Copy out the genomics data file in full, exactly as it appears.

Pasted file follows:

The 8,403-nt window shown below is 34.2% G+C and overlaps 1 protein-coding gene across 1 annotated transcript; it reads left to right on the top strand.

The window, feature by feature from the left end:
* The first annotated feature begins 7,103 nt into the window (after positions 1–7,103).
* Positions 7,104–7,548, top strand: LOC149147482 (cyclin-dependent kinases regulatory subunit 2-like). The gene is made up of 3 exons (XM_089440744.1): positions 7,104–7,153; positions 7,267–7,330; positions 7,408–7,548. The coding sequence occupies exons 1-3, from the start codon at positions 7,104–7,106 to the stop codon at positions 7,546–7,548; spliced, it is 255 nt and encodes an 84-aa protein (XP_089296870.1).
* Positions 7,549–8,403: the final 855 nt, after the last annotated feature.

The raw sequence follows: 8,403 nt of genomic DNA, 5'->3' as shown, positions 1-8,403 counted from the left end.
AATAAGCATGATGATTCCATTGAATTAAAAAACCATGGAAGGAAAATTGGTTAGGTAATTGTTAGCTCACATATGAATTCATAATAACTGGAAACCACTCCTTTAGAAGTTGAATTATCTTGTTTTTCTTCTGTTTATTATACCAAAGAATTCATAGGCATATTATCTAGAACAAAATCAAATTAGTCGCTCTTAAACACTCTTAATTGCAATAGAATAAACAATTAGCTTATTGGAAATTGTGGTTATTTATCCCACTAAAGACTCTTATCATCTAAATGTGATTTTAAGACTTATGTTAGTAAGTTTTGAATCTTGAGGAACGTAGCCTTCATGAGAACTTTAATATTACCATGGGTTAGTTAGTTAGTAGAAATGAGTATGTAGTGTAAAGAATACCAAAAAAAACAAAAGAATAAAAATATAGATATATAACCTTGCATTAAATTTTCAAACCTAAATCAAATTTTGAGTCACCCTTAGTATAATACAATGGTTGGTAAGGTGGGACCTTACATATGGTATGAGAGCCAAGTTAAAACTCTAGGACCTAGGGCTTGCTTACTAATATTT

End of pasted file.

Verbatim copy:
The 8,403-nt window shown below is 34.2% G+C and overlaps 1 protein-coding gene across 1 annotated transcript; it reads left to right on the top strand.

The window, feature by feature from the left end:
* The first annotated feature begins 7,103 nt into the window (after positions 1–7,103).
* Positions 7,104–7,548, top strand: LOC149147482 (cyclin-dependent kinases regulatory subunit 2-like). The gene is made up of 3 exons (XM_089440744.1): positions 7,104–7,153; positions 7,267–7,330; positions 7,408–7,548. The coding sequence occupies exons 1-3, from the start codon at positions 7,104–7,106 to the stop codon at positions 7,546–7,548; spliced, it is 255 nt and encodes an 84-aa protein (XP_089296870.1).
* Positions 7,549–8,403: the final 855 nt, after the last annotated feature.

The raw sequence follows: 8,403 nt of genomic DNA, 5'->3' as shown, positions 1-8,403 counted from the left end.
AATAAGCATGATGATTCCATTGAATTAAAAAACCATGGAAGGAAAATTGGTTAGGTAATTGTTAGCTCACATATGAATTCATAATAACTGGAAACCACTCCTTTAGAAGTTGAATTATCTTGTTTTTCTTCTGTTTATTATACCAAAGAATTCATAGGCATATTATCTAGAACAAAATCAAATTAGTCGCTCTTAAACACTCTTAATTGCAATAGAATAAACAATTAGCTTATTGGAAATTGTGGTTATTTATCCCACTAAAGACTCTTATCATCTAAATGTGATTTTAAGACTTATGTTAGTAAGTTTTGAATCTTGAGGAACGTAGCCTTCATGAGAACTTTAATATTACCATGGGTTAGTTAGTTAGTAGAAATGAGTATGTAGTGTAAAGAATACCAAAAAAAACAAAAGAATAAAAATATAGATATATAACCTTGCATTAAATTTTCAAACCTAAATCAAATTTTGAGTCACCCTTAGTATAATACAATGGTTGGTAAGGTGGGACCTTACATATGGTATGAGAGCCAAGTTAAAACTCTAGGACCTAGGGCTTGCTTACTAATATTT